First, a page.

Whole Foods CEO John Mackey doesn’t like the sports and war metaphors typically used in business.

Destroy the competition. 

Battle in the trenches. 

Survival of the fittest. 

He prefers love metaphors. And that’s exactly the way he described the company’s $14 billion sale to Amazon: a courtship.

“We were set up on a blind date,” Mackey said to a crowd of a couple hundred people this week during a talk with Uptake CEO Brad Keywell at Chicago Ideas Week.

“We had a whirlwind romance. Six weeks after that first meeting, we were engaged. But we were not allowed to consummate the marriage for two months,” Mackey said, drawing laughs from the crowd as he referred to the time the Federal Trade Commission took to approve the deal. “It was love at first sight.”

“In most corporations, love is in the corporate closet, hidden away because it’s seen as weak,” he went on.

Mackey isn’t your typical CEO. He rejects many aspects of our traditional ideals of capitalism (he’s currently promoting his book “Conscious Capitalism,” which focuses on how businesses should have a higher sense of purpose and a focus on giving back).

Mackey’s CEO salary has been $1 a year since 2006, and he only made $8 million from the sale to Amazon, good money for most of us but relative peanuts compared to others who made much more from the deal.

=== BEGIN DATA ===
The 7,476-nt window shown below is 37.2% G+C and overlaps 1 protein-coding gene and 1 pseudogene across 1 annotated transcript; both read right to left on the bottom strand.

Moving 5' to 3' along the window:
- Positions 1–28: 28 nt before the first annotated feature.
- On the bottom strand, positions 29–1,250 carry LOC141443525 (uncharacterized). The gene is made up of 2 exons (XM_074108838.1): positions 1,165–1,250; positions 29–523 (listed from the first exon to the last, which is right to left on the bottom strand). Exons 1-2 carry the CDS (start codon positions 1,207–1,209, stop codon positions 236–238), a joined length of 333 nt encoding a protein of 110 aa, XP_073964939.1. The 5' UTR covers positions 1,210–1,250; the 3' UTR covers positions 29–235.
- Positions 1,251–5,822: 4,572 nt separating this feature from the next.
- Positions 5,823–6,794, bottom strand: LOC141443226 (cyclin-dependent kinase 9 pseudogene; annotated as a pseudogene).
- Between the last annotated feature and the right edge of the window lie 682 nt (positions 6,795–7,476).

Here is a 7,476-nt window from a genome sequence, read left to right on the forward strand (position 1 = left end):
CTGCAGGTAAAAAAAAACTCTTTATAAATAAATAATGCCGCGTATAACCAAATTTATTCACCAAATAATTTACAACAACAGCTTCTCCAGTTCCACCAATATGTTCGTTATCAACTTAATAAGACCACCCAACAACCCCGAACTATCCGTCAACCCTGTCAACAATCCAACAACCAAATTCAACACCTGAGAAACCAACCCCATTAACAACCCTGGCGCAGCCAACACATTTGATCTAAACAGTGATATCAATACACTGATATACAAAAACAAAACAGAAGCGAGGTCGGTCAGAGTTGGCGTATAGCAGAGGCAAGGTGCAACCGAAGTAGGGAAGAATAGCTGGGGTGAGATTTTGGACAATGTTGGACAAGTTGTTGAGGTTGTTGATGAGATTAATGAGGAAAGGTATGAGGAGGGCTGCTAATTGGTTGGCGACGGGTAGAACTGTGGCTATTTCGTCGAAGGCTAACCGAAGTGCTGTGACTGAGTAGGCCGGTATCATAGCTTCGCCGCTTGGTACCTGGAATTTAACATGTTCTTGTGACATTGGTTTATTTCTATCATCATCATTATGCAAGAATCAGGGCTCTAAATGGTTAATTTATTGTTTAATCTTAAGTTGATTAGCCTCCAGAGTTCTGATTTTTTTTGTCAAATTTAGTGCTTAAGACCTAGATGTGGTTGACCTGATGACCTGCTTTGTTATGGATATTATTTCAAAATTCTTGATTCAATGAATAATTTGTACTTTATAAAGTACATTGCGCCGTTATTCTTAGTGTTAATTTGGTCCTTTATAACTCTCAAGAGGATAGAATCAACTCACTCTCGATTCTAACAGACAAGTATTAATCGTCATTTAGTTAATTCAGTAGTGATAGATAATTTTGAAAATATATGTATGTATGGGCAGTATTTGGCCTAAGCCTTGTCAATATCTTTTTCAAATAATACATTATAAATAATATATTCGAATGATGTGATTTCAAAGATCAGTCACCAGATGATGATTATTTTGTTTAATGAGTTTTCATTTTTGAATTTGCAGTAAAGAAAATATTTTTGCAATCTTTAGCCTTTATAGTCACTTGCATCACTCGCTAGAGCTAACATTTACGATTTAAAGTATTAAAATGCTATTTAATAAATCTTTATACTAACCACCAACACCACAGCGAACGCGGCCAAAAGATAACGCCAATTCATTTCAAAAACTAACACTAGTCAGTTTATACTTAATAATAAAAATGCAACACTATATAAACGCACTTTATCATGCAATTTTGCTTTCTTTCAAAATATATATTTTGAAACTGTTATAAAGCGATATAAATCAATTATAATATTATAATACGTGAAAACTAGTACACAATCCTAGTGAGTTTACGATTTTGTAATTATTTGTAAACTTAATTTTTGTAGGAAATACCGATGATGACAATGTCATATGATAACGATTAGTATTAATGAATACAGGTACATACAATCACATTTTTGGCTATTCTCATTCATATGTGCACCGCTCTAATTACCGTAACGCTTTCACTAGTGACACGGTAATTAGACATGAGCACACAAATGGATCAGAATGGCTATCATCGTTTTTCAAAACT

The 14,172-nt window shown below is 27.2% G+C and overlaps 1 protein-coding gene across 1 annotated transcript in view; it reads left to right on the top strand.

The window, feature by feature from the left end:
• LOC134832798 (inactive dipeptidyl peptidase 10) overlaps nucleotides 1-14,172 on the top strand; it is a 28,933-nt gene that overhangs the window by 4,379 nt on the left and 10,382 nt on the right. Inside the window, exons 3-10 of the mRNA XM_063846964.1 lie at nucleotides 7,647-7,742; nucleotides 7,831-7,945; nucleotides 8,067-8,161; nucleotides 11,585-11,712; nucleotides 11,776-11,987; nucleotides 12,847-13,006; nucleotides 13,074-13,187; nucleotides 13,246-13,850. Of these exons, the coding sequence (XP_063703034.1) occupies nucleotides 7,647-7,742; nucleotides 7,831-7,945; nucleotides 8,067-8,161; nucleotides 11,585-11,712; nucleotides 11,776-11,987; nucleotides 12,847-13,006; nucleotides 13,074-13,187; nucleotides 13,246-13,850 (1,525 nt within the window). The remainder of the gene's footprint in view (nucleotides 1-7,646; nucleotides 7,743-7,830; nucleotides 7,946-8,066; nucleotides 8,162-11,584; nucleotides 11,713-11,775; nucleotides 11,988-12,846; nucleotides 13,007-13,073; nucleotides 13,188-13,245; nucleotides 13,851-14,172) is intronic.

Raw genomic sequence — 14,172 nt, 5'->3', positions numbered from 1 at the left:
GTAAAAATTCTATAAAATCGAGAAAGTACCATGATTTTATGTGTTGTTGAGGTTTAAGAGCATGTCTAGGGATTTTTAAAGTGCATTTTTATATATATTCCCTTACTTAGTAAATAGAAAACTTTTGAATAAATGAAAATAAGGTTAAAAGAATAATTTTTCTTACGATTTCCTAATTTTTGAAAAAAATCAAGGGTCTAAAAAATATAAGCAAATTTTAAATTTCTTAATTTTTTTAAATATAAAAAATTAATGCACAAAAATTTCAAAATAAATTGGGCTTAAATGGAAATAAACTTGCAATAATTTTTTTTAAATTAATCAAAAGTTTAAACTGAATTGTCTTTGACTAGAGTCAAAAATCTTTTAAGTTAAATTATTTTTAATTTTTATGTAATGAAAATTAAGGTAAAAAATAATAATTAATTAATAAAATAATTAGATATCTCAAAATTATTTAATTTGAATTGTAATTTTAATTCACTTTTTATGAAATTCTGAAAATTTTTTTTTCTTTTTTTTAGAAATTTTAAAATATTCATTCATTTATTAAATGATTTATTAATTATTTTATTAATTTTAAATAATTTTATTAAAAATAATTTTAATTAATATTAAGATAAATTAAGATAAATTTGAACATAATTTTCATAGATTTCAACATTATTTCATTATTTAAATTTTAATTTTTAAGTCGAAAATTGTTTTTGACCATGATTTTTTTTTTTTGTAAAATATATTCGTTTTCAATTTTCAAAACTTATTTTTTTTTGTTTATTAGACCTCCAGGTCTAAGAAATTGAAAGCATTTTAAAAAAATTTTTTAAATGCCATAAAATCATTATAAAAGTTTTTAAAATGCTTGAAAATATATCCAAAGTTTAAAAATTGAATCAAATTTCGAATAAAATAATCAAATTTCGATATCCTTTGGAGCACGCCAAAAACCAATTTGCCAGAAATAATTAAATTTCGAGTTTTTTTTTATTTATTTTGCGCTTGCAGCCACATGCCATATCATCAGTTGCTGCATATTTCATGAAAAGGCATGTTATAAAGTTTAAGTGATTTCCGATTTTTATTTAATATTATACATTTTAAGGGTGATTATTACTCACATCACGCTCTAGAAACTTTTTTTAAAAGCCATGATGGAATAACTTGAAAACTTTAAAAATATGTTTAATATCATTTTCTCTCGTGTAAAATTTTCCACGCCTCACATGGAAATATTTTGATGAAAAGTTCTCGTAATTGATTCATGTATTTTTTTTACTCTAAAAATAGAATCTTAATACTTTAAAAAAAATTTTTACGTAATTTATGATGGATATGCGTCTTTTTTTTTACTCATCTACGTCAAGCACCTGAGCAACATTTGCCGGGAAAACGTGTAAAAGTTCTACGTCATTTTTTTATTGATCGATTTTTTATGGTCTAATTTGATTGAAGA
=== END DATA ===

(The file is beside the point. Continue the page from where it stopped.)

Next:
Mackey, a college dropout and lover of philosophy, joined a vegetarian co-op when he was 23, which led to his interest in organic and health foods. It was ultimately his inspiration for starting Whole Foods.

“When we started out, honestly we were just a bunch of hippies,” Mackey said. “A bunch of hippies selling food to other hippies.”

Now, those hippies have sold their food to Amazon, a multi-billion dollar tech giant known for its obsession with logistics and efficiency. It’s an odd pairing on the surface, but Mackey insists the two are a match made in heaven.

“I do admire Jeff (Bezos),” he said. “I would never had merged Whole Foods with Amazon if I did not greatly love and admire Amazon.”